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ERIC Number: ED272892
Record Type: Non-Journal
Publication Date: 1986-May-19
Pages: 16
Abstractor: N/A
Confucius Say: Naming as Social Code in Ancient China.
Hagemann, Julie Ann
Confucius (551-479 B.C.) believed in the power of language to regulate society. Concerned about civil war and the moral and social decay of his time, he advocated a peaceful society with a mild and moderate form of law and order and with an emphasis on the well-being of individuals through compassion, kindness, and justice. This form of law consisted of learning a set of names and corresponding duties that became a social code. For him, language was a system of names of titles that gave a man his definite status in society and defined his relationship with others. Language learning was both the skill of applying the correct name to the reality of the situation and the motivation to act accordingly. Confucius concentrated on both filial and political names and inherent relationships. One was expected to know the duties and to fulfill them, to meet the standard and thereby earn the name. When the standard was not met, the title was stripped and the name was changed or rectified to fit the true situation. Thus a name reflected desired or abhorred attitudes, allowed or forbidden actions. Confucius believed that these rules and names had the power to regulate the lives of millions of people for thousands of years, and indeed they have pervaded every aspect of Chinese society, possibly because the system was backed by the ruling class and perpetuated the existing social structure, but most of all because of the code's inherent democracy. Confucianists accept such a code because it promotes their individual and social interest. (HOD)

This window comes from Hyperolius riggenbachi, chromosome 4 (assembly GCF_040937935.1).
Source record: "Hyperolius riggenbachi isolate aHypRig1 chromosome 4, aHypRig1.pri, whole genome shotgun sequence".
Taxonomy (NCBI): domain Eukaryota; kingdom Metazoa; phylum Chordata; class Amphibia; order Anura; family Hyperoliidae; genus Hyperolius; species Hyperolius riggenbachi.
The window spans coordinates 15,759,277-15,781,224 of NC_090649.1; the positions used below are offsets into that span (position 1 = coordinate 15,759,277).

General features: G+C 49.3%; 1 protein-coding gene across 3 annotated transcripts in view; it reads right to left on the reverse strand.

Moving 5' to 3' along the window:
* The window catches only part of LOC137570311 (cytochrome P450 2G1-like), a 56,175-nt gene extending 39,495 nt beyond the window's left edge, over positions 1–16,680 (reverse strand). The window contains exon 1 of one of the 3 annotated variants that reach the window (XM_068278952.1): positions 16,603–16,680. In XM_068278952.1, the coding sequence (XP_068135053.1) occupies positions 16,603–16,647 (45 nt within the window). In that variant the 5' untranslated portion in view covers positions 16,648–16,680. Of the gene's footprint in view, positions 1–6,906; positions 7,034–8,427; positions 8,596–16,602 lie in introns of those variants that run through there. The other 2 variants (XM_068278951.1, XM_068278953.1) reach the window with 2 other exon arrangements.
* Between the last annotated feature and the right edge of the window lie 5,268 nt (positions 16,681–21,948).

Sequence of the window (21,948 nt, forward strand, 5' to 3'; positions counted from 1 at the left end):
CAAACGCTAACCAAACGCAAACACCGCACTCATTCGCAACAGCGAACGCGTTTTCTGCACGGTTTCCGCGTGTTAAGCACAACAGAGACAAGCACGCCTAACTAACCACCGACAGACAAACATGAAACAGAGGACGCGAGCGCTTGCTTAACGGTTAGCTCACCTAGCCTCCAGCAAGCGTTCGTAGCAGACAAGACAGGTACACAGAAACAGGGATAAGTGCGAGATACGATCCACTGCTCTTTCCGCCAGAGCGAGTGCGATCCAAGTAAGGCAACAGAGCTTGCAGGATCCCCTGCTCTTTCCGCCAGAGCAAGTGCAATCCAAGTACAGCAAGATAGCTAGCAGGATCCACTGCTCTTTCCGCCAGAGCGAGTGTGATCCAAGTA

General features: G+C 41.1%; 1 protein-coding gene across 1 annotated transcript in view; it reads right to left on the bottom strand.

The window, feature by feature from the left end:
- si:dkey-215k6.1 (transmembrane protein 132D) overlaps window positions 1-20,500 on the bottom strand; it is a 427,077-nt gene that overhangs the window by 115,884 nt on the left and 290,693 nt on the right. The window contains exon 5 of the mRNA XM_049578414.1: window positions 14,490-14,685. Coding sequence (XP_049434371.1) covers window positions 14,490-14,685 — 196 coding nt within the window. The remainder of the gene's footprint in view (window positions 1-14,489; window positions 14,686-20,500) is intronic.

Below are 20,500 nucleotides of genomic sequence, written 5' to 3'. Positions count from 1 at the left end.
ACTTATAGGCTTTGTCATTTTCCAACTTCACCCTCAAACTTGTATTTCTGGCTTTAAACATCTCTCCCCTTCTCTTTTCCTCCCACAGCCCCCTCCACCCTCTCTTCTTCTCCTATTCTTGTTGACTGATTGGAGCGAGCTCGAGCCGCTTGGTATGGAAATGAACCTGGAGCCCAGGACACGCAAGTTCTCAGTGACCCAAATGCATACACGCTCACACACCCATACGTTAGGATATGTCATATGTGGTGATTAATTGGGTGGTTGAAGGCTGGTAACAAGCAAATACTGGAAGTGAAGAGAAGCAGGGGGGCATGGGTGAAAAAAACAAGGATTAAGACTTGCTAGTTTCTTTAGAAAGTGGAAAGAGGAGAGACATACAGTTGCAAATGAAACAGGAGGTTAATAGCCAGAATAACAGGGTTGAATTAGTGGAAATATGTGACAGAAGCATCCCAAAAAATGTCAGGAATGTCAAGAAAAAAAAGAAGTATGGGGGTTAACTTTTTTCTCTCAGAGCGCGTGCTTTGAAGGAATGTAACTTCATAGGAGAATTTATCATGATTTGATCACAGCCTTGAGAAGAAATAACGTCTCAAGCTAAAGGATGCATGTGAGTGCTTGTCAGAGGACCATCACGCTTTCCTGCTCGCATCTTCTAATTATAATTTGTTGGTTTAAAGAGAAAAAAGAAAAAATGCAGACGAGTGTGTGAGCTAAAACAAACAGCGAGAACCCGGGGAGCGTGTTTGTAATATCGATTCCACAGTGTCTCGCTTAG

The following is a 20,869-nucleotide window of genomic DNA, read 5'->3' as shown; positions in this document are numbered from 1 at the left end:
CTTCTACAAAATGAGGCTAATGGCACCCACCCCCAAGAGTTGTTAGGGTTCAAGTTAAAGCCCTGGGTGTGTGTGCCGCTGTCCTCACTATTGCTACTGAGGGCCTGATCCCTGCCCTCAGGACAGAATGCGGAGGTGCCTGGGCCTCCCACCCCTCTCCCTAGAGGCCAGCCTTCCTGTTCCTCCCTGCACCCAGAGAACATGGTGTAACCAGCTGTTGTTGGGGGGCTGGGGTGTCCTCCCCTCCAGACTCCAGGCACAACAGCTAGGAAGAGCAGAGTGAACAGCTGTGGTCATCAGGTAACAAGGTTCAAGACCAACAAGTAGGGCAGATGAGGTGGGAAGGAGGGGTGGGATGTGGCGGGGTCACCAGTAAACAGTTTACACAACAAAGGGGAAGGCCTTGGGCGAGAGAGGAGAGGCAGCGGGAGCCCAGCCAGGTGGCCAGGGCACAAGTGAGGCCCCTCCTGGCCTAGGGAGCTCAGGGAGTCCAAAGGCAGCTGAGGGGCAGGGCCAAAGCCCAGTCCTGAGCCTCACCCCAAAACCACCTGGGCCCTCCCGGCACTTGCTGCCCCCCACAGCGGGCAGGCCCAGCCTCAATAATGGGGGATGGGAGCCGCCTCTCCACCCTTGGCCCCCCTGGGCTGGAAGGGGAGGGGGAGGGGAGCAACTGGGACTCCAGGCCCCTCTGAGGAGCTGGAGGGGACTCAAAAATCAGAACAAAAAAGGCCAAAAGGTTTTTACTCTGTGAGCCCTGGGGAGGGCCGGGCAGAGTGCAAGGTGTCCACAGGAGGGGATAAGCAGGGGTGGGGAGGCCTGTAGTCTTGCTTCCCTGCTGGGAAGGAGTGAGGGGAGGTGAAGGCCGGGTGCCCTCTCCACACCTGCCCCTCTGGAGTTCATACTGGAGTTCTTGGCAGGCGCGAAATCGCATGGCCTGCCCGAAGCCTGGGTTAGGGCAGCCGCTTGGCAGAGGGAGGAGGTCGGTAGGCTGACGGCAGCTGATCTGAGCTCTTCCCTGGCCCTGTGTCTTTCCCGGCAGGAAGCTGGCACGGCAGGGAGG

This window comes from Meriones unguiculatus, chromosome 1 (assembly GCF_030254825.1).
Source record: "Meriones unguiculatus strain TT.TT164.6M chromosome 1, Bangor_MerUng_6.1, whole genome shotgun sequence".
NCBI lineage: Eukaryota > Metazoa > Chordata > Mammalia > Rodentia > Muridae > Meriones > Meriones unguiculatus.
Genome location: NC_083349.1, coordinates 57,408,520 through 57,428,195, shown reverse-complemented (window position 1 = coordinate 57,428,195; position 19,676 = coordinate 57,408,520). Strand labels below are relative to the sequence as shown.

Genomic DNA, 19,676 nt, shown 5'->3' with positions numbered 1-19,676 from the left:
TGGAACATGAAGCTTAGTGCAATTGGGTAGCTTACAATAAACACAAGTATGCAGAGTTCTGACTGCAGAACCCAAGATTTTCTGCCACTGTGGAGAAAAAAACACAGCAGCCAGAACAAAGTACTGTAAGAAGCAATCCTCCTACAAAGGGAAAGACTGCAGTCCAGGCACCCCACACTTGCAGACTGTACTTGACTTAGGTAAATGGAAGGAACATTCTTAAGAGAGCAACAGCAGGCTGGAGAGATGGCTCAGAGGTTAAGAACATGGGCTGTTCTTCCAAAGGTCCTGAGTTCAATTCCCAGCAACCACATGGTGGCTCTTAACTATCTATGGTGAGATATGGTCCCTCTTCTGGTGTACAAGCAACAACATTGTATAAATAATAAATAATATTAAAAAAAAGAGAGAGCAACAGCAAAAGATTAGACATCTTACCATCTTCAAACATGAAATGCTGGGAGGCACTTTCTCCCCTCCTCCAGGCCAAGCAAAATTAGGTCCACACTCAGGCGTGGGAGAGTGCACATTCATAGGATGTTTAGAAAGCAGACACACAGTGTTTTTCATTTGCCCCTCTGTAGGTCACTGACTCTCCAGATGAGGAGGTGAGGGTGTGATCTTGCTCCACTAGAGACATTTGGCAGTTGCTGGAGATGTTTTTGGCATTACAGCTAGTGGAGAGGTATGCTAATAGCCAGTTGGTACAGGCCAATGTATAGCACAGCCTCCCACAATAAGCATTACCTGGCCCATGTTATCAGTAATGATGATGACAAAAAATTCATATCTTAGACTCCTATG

Publication Type: Speeches/Meeting Papers; Opinion Papers
Education Level: N/A
Audience: N/A
Language: English
Sponsor: N/A
Authoring Institution: N/A
Identifiers - Location: China